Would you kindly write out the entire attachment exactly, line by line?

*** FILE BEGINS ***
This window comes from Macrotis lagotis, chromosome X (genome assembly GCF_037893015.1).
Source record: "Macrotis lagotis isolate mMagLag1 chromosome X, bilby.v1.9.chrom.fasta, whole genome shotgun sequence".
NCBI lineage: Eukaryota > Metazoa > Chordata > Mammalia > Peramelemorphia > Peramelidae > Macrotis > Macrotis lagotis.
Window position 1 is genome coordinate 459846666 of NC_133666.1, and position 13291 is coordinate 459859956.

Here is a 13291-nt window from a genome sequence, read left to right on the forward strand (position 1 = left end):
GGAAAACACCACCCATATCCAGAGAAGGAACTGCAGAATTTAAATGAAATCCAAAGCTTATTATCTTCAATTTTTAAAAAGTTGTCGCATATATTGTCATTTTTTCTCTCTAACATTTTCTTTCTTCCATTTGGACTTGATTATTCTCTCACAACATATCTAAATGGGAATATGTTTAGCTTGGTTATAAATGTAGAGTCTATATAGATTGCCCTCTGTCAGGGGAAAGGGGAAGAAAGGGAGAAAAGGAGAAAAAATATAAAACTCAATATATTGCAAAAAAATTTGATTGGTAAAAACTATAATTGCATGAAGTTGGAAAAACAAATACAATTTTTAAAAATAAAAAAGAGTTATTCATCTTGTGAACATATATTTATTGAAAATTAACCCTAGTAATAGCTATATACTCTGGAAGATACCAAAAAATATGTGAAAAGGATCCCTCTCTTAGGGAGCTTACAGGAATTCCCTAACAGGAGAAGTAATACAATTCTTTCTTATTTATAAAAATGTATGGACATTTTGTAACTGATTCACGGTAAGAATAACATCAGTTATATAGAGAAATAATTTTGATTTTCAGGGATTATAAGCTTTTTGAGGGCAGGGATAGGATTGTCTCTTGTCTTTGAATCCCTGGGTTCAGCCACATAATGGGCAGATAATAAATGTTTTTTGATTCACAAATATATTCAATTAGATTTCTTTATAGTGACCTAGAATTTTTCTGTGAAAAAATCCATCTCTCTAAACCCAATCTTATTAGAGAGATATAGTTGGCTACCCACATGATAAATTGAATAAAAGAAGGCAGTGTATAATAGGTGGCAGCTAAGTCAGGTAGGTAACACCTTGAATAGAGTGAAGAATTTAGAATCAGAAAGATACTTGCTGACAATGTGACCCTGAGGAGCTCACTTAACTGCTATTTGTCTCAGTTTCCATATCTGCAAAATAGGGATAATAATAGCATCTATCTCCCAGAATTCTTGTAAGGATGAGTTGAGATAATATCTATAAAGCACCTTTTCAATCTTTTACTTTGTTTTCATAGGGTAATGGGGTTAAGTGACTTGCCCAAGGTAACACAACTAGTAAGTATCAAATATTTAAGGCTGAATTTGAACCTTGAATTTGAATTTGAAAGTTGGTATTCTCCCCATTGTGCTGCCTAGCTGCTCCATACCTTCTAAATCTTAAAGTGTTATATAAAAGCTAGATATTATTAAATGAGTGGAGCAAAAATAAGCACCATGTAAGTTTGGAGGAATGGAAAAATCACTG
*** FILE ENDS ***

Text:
This window comes from Macrotis lagotis, chromosome X (genome assembly GCF_037893015.1).
Source record: "Macrotis lagotis isolate mMagLag1 chromosome X, bilby.v1.9.chrom.fasta, whole genome shotgun sequence".
NCBI lineage: Eukaryota > Metazoa > Chordata > Mammalia > Peramelemorphia > Peramelidae > Macrotis > Macrotis lagotis.
Window position 1 is genome coordinate 459846666 of NC_133666.1, and position 13291 is coordinate 459859956.

Here is a 13291-nt window from a genome sequence, read left to right on the forward strand (position 1 = left end):
GGAAAACACCACCCATATCCAGAGAAGGAACTGCAGAATTTAAATGAAATCCAAAGCTTATTATCTTCAATTTTTAAAAAGTTGTCGCATATATTGTCATTTTTTCTCTCTAACATTTTCTTTCTTCCATTTGGACTTGATTATTCTCTCACAACATATCTAAATGGGAATATGTTTAGCTTGGTTATAAATGTAGAGTCTATATAGATTGCCCTCTGTCAGGGGAAAGGGGAAGAAAGGGAGAAAAGGAGAAAAAATATAAAACTCAATATATTGCAAAAAAATTTGATTGGTAAAAACTATAATTGCATGAAGTTGGAAAAACAAATACAATTTTTAAAAATAAAAAAGAGTTATTCATCTTGTGAACATATATTTATTGAAAATTAACCCTAGTAATAGCTATATACTCTGGAAGATACCAAAAAATATGTGAAAAGGATCCCTCTCTTAGGGAGCTTACAGGAATTCCCTAACAGGAGAAGTAATACAATTCTTTCTTATTTATAAAAATGTATGGACATTTTGTAACTGATTCACGGTAAGAATAACATCAGTTATATAGAGAAATAATTTTGATTTTCAGGGATTATAAGCTTTTTGAGGGCAGGGATAGGATTGTCTCTTGTCTTTGAATCCCTGGGTTCAGCCACATAATGGGCAGATAATAAATGTTTTTTGATTCACAAATATATTCAATTAGATTTCTTTATAGTGACCTAGAATTTTTCTGTGAAAAAATCCATCTCTCTAAACCCAATCTTATTAGAGAGATATAGTTGGCTACCCACATGATAAATTGAATAAAAGAAGGCAGTGTATAATAGGTGGCAGCTAAGTCAGGTAGGTAACACCTTGAATAGAGTGAAGAATTTAGAATCAGAAAGATACTTGCTGACAATGTGACCCTGAGGAGCTCACTTAACTGCTATTTGTCTCAGTTTCCATATCTGCAAAATAGGGATAATAATAGCATCTATCTCCCAGAATTCTTGTAAGGATGAGTTGAGATAATATCTATAAAGCACCTTTTCAATCTTTTACTTTGTTTTCATAGGGTAATGGGGTTAAGTGACTTGCCCAAGGTAACACAACTAGTAAGTATCAAATATTTAAGGCTGAATTTGAACCTTGAATTTGAATTTGAAAGTTGGTATTCTCCCCATTGTGCTGCCTAGCTGCTCCATACCTTCTAAATCTTAAAGTGTTATATAAAAGCTAGATATTATTAAATGAGTGGAGCAAAAATAAGCACCATGTAAGTTTGGAGGAATGGAAAAATCACTG